Hiroshi Yamagishi

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Fine structure of the heart and the effects on the heartbeat of some transmitter candidates in crustacean cardioregulatory system were examined in the myogenic heart of the branchiopod crustacean Triops longicaudatus. Electron microscopy revealed that, in each myocardial cell, myofibrils are confined in the part facing the epicardium and intercalated disks(More)
Pacemaker mechanisms in the heart of the primitive crustacean Triops longicaudatus were examined electrophysiologically. The heart is tubular and the heart wall consists of a single layer of myocardial cells. No nerve cells were found in the heart, either with methylene blue vital staining or by light microscopy of serial sections. The heart beats(More)
Although crustaceans typically have a neurogenic heart, the primitive crustacean Triops longicaudatus has a myogenic heart with the heartbeat arising from the endogenous rhythmic activity of the myocardium. In the present investigation, the effects of six biogenic amines, epinephrine, norepinephrine, dopamine, octopamine, serotonin and histamine, on the(More)
Developmental changes in dopamine modulation of the heart were examined in the isopod crustacean Ligia exotica. The Ligia cardiac pacemaker is transferred from the myocardium to the cardiac ganglion during juvenile development and the heartbeat changes from myogenic to neurogenic. In the myogenic heart of early juveniles, dopamine affected the myocardium(More)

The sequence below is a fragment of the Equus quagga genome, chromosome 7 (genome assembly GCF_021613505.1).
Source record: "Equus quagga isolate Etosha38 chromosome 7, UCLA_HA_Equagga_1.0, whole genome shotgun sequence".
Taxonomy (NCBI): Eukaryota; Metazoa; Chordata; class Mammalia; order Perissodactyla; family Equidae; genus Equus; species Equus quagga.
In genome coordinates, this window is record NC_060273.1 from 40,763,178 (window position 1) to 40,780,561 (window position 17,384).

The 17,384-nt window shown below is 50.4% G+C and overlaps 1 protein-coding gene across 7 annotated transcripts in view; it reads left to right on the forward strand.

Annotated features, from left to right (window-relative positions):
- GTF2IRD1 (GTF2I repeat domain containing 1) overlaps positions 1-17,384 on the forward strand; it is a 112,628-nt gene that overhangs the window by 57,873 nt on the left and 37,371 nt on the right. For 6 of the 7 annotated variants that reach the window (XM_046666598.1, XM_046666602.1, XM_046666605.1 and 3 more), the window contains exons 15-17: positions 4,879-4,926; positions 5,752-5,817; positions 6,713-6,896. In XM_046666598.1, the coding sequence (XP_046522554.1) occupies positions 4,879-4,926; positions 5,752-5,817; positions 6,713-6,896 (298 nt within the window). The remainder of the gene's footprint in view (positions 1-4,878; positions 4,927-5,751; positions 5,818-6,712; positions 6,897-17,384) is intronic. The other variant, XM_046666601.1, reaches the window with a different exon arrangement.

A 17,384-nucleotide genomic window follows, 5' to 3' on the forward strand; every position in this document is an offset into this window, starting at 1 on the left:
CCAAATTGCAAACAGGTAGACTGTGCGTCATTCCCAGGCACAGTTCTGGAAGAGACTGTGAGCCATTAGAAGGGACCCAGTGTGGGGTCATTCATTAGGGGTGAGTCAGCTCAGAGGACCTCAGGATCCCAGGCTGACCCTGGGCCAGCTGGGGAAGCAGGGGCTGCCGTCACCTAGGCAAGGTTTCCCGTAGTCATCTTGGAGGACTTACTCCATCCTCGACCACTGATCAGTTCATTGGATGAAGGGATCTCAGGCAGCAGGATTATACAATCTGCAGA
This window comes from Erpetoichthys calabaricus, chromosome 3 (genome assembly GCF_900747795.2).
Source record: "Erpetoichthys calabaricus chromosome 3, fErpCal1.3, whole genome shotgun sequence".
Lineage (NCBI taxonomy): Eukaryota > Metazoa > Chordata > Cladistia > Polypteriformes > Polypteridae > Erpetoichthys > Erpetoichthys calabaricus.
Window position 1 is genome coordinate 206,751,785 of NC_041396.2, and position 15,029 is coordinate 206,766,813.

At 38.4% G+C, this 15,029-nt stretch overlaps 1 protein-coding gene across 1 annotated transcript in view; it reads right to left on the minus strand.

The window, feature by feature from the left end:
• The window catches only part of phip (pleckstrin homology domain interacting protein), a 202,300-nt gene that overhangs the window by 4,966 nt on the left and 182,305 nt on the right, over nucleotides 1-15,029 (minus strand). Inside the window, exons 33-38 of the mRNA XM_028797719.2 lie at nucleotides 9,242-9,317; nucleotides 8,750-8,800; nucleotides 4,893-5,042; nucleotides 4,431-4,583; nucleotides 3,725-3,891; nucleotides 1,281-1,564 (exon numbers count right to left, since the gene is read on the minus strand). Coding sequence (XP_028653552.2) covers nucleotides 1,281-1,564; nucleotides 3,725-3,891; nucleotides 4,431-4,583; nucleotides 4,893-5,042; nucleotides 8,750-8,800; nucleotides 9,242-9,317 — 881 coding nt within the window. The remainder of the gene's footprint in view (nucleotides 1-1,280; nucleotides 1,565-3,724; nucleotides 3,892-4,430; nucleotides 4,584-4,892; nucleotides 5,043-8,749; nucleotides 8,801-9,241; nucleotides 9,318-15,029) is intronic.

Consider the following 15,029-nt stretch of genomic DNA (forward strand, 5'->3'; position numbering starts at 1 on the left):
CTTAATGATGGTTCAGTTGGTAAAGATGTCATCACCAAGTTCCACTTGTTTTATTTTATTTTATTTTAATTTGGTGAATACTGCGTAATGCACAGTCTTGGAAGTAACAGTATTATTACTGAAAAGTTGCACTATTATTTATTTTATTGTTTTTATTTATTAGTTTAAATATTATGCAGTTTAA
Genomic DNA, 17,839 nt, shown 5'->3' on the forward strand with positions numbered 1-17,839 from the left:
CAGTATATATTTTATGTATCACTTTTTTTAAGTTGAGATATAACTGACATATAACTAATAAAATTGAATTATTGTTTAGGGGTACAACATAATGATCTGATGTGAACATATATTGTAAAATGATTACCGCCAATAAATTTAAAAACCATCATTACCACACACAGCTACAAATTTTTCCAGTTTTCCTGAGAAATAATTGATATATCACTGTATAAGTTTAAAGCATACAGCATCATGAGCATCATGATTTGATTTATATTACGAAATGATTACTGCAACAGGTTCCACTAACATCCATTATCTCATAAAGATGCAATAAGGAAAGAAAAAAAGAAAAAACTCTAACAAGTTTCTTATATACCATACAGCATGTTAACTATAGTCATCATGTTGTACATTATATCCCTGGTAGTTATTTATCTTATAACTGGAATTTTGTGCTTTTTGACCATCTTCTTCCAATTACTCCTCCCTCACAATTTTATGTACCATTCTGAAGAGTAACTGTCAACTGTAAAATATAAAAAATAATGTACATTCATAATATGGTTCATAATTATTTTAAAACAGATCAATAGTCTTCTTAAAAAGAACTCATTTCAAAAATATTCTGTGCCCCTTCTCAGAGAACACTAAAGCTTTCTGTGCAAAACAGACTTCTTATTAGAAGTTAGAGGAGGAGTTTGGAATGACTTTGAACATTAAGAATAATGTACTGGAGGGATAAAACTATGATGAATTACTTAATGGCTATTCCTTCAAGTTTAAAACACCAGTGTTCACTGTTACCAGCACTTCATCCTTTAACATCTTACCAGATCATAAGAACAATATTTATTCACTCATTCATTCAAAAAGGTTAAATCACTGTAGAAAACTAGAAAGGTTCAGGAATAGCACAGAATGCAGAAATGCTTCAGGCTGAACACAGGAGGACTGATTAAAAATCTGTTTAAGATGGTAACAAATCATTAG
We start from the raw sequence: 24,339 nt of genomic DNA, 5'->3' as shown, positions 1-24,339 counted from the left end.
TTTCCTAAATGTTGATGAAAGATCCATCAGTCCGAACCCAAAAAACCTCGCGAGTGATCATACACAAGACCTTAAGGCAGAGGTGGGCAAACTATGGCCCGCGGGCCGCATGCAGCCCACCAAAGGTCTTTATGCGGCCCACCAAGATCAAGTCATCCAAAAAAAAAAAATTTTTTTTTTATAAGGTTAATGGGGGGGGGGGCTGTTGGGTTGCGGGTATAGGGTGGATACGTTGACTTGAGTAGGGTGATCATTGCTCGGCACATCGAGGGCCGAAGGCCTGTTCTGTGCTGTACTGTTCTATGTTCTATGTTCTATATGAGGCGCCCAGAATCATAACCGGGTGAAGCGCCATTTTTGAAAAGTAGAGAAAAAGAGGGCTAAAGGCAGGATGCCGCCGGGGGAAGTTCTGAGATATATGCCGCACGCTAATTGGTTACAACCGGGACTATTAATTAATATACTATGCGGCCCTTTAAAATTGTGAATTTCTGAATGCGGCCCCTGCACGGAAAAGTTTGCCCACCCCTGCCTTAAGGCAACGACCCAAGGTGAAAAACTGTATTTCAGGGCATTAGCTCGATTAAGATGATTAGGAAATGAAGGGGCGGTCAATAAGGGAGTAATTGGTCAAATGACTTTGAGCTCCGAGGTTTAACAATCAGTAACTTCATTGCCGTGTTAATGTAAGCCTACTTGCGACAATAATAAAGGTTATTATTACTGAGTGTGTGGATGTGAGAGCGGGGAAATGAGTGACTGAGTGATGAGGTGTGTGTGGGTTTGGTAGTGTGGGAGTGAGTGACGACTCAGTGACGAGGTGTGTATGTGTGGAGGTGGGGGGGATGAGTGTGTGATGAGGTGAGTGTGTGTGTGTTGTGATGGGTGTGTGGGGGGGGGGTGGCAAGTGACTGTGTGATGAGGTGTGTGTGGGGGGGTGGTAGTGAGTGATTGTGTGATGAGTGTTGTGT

We present several lines of evidence for the occurrence of graded synaptic transmission in addition to impulse-mediated transmission at the neuromuscular junction between cardiac ganglion (CG) neurones and the myocardium in the isopod crustacean Ligia exotica. In the heart of adult Ligia exotica, the CG acts as a primary pacemaker for the heartbeat by(More)
The heart of the ostracod crustacean Vargula hilgendorfii has a single intrinsic neuron that morphologically appears to innervate the myocardium. We, therefore, examined the heart activity electrophysiologically to determine whether the heartbeat is neurogenic. Each heartbeat is associated with a myocardial action potential composed of a spike potential(More)
In the adult heart of the isopod crustacean Ligia exotica, the cardiac ganglion acts as the primary pacemaker with the myocardium having a latent pacemaker property. We show several lines of evidence that dopamine modulates the heartbeat of adult L. exotica affecting both pacemaker sites in the heart. Dopamine caused positive chronotropic (frequency(More)
During juvenile development, the cardiac pacemaker of the isopod crustacean Ligia exotica is transferred from the myocardium to the cardiac ganglion of the neurogenic heart. In adult, light stimulus decreases the beat frequency of the heart. To elucidate developmental changes in the photosensitivity of the juvenile Ligia heart, we examined the effect of a(More)
Developmental changes in heartbeat pacemaker mechanisms were examined electrophysiologically in the isopod crustacean Ligia exotica. The heartbeat of embryos and early juveniles was myogenic. The heart muscle cells were coupled electrically, and no localized pacemaker activity was found in the heart. In newly hatched juveniles, the cardiac ganglion(More)
Innervation of the heart muscle by the cardioacceleratory neurons was morphologically and electrophysiologically examined in the isopod crustacean, Ligia exotica. Intracellular injection of neurobiotin into the first and second cardioacceleratory neurons (CA1 and CA2) revealed their peripheral axonal projections. Inside the heart, the CA1 and CA2 axons ran(More)